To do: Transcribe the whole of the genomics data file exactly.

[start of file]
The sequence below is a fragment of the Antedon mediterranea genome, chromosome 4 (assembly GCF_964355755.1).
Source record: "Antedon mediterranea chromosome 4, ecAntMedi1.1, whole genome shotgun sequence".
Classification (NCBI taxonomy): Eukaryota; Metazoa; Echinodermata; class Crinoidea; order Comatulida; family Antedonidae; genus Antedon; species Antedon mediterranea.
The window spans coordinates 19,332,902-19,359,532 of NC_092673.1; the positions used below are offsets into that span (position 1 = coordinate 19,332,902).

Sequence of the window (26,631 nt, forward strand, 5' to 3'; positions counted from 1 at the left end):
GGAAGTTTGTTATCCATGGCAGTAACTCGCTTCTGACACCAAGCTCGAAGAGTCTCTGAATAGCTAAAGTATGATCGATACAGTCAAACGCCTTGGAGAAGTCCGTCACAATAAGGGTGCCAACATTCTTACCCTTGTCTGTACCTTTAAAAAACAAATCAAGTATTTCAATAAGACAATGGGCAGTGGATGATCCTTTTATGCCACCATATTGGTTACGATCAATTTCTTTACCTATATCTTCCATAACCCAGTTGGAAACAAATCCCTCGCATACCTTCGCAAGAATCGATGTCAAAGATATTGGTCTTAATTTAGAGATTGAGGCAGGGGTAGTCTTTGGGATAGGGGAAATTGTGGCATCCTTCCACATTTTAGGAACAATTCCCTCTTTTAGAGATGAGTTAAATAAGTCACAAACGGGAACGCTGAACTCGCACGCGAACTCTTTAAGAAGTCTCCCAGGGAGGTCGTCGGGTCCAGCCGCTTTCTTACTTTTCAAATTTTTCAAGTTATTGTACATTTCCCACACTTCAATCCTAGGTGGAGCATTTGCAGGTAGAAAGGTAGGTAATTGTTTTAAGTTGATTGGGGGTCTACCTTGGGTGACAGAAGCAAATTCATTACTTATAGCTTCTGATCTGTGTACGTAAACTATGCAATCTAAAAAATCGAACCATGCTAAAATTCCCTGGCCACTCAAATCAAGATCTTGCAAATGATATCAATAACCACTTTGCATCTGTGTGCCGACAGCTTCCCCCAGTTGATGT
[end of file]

The sequence below is a fragment of the Antedon mediterranea genome, chromosome 4 (assembly GCF_964355755.1).
Source record: "Antedon mediterranea chromosome 4, ecAntMedi1.1, whole genome shotgun sequence".
Classification (NCBI taxonomy): Eukaryota; Metazoa; Echinodermata; class Crinoidea; order Comatulida; family Antedonidae; genus Antedon; species Antedon mediterranea.
The window spans coordinates 19,332,902-19,359,532 of NC_092673.1; the positions used below are offsets into that span (position 1 = coordinate 19,332,902).

Sequence of the window (26,631 nt, forward strand, 5' to 3'; positions counted from 1 at the left end):
GGAAGTTTGTTATCCATGGCAGTAACTCGCTTCTGACACCAAGCTCGAAGAGTCTCTGAATAGCTAAAGTATGATCGATACAGTCAAACGCCTTGGAGAAGTCCGTCACAATAAGGGTGCCAACATTCTTACCCTTGTCTGTACCTTTAAAAAACAAATCAAGTATTTCAATAAGACAATGGGCAGTGGATGATCCTTTTATGCCACCATATTGGTTACGATCAATTTCTTTACCTATATCTTCCATAACCCAGTTGGAAACAAATCCCTCGCATACCTTCGCAAGAATCGATGTCAAAGATATTGGTCTTAATTTAGAGATTGAGGCAGGGGTAGTCTTTGGGATAGGGGAAATTGTGGCATCCTTCCACATTTTAGGAACAATTCCCTCTTTTAGAGATGAGTTAAATAAGTCACAAACGGGAACGCTGAACTCGCACGCGAACTCTTTAAGAAGTCTCCCAGGGAGGTCGTCGGGTCCAGCCGCTTTCTTACTTTTCAAATTTTTCAAGTTATTGTACATTTCCCACACTTCAATCCTAGGTGGAGCATTTGCAGGTAGAAAGGTAGGTAATTGTTTTAAGTTGATTGGGGGTCTACCTTGGGTGACAGAAGCAAATTCATTACTTATAGCTTCTGATCTGTGTACGTAAACTATGCAATCTAAAAAATCGAACCATGCTAAAATTCCCTGGCCACTCAAATCAAGATCTTGCAAATGATATCAATAACCACTTTGCATCTGTGTGCCGACAGCTTCCCCCAGTTGATGT